Notes to editors:

1. Cyclone Sidr hit Bangladesh at around 8pm on Thurs 15 Nov.

2. Oxfam's partners have been working in Daerhat, Pirojpur, Barguna and Patuakhali some of the worst hit districts.

What your donation could buy:

$90 will provide hygiene kits for two families that contain soap, towels, washing bowls, sanitary pads and other essential items.

$130 will provide 20 buckets to store safe clean water.

$260 will provide hygiene kits for six families.

To donate to the Oxfam appeal, the public can:

Call 0800 400 666 (24 hours)

Donate online at: www.oxfam.org.nz

Make a $20 instant donation by phoning 0900 600 20

See Oxfam NZ website at www.oxfam.org.nz

ENDS


© Scoop Media

 
 
 
 
 
Parliament Headlines | Politics Headlines | Regional Headlines

 

Breed Laws Don’t Work: Vets On New National Dog Control Plan

It is pleasing therefore to see Louise Upston Associate Minister for Local Government calling for a comprehensive solution... However, relying on breed specific laws to manage dog aggression will not work. More>>

ALSO:

Corrections Corrected: Supreme Court Rules On Release Dates

Corrections has always followed the lawful rulings of the Court in its calculation of sentence release dates. On four previous occasions, the Court of Appeal had upheld Corrections’ practices in calculating pre-sentence detention. More>>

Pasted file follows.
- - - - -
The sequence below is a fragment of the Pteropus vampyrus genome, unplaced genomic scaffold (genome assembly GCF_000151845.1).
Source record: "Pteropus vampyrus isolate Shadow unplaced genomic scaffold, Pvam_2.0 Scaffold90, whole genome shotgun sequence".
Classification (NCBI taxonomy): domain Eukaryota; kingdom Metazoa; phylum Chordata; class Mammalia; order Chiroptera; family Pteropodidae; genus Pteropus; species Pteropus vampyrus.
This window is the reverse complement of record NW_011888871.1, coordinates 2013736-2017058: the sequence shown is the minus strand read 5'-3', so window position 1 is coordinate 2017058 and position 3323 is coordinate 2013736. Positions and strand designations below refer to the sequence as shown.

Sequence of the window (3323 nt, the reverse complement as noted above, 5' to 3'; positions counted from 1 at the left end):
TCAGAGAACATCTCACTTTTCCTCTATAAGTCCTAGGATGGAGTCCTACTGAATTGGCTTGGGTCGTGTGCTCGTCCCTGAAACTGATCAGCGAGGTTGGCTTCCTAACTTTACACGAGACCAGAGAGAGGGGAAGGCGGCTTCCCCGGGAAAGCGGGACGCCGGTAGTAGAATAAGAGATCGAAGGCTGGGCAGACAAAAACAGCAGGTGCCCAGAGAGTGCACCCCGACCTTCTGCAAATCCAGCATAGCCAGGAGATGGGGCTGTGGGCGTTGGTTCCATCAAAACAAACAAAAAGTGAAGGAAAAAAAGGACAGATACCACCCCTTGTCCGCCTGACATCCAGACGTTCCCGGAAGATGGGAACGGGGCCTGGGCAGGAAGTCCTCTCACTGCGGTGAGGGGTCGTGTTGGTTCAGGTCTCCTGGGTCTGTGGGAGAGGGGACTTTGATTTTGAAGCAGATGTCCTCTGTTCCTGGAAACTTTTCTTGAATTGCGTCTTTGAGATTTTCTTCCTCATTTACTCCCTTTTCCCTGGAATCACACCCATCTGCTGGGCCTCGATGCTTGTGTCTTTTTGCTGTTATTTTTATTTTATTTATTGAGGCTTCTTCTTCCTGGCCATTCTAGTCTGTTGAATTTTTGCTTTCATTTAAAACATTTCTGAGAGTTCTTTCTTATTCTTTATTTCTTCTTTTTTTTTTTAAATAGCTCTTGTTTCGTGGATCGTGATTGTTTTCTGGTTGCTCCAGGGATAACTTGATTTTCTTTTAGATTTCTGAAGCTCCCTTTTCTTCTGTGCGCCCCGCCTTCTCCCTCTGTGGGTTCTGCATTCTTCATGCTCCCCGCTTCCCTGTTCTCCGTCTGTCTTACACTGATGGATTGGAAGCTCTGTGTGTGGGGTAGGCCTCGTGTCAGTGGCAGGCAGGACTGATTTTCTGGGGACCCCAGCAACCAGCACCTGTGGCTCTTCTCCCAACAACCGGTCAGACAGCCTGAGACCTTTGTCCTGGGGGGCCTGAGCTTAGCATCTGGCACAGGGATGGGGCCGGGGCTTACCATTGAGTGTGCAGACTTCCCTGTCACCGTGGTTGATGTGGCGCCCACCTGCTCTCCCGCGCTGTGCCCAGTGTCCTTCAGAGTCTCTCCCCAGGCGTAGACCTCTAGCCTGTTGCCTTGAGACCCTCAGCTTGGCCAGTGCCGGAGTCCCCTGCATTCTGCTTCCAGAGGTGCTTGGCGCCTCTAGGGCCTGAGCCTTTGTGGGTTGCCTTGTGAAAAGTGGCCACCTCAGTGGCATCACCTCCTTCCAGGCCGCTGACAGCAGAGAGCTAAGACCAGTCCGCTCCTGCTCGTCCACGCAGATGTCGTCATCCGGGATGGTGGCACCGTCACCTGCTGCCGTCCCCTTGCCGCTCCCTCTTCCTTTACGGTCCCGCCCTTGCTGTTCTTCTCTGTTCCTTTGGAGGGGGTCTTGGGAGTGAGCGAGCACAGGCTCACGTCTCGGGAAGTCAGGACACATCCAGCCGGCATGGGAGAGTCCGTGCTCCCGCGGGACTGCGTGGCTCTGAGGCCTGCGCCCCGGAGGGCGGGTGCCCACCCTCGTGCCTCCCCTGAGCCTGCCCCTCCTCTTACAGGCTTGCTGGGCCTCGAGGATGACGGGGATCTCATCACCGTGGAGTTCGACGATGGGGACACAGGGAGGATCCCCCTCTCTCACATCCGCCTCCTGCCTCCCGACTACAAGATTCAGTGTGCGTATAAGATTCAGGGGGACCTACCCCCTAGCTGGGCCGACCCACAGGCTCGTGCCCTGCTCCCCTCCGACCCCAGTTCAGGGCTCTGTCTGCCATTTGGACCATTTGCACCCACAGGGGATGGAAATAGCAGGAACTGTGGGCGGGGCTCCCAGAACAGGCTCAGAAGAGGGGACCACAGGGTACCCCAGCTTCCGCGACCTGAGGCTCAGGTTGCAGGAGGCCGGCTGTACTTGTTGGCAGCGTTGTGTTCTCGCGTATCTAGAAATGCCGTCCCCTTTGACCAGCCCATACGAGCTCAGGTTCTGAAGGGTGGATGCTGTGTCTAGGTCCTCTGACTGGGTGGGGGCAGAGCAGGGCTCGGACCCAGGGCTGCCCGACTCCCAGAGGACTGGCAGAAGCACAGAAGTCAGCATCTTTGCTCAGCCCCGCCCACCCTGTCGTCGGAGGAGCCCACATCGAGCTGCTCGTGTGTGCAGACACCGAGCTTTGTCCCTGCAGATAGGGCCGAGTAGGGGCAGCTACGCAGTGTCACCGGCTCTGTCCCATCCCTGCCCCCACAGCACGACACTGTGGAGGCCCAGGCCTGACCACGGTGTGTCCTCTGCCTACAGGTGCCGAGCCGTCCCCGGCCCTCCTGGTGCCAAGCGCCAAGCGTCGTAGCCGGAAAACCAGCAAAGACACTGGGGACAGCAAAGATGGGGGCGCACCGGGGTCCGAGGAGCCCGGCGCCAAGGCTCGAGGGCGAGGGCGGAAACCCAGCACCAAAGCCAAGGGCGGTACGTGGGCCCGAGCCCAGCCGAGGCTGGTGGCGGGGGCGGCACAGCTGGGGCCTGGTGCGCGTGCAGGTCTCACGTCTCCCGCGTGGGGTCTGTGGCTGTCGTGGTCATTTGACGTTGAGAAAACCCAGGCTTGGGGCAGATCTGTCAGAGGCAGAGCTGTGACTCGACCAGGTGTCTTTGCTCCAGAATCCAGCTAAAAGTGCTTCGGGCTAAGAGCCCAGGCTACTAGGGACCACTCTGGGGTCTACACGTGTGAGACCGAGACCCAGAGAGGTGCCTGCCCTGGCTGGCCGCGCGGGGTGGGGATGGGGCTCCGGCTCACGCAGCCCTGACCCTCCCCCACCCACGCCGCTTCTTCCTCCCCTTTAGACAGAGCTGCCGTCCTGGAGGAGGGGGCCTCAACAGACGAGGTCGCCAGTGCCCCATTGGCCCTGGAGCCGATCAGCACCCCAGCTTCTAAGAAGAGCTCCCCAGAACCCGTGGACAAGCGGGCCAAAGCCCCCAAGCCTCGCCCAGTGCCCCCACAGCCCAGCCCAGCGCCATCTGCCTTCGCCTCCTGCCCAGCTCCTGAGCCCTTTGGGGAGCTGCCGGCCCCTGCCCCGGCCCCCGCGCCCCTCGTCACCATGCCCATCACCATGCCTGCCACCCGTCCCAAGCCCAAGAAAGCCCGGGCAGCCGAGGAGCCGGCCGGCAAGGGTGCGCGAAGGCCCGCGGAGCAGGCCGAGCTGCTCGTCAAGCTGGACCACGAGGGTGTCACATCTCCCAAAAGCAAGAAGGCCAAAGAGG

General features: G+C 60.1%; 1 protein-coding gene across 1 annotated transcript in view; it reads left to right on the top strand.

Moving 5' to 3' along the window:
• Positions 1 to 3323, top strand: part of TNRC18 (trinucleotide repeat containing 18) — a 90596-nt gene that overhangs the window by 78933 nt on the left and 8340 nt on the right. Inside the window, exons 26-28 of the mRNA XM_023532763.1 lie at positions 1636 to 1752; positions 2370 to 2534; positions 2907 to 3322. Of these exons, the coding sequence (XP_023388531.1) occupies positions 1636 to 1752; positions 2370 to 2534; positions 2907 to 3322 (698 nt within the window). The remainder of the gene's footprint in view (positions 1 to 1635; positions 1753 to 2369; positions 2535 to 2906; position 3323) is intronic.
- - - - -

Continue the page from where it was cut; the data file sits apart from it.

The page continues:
ALSO:

Not Waiting On Select Committee: Green Party Releases Medically-Assisted Dying Policy

“Adults with a terminal illness should have the right to choose a medically assisted death,” Green Party health spokesperson Kevin Hague said. “The Green Party does not support extending assisted dying to people who aren't terminally ill because we can’t be confident that this won't further marginalise the lives of people with disabilities." More>>

ALSO:

General Election Review: Changes To Electoral Act Introduced

More effective systems in polling places and earlier counting of advanced votes are on their way through proposed changes to our electoral laws, Justice Minister Amy Adams says. More>>

Gordon Campbell: On Our Posturing At The UN

In New York, Key basically took an old May 2 Washington Post article written by Barack Obama, recycled it back to the Americans, and still scored headlines here at home… We’ve had a double serving of this kind of comfort food. More>>

ALSO:

Treaty Settlements: Bills Delayed As NZ First Pulls Support

Ngāruahine, Te Atiawa and Taranaki are reeling today as they learnt that the third and final readings of each Iwi’s Historical Treaty Settlement Bills scheduled for this Friday, have been put in jeopardy by the actions of NZ First. More>>

ALSO:

Gordon Campbell: On The Damage De-Regulation Is Doing To Fisheries And Education, Plus Kate Tempest

Our faith in the benign workings of the market – and of the light-handed regulation that goes with it – has had a body count. Back in 1992, the free market friendly Health Safety and Employment Act gutted the labour inspectorate and turned forestry, mining and other workplace sites into death traps, long before the Pike River disaster. More>>

Get More From Scoop

 

LATEST HEADLINES

 
 
 
 
 
 
 
 
 
Politics
Search Scoop  
 
 
Powered by Vodafone
NZ independent news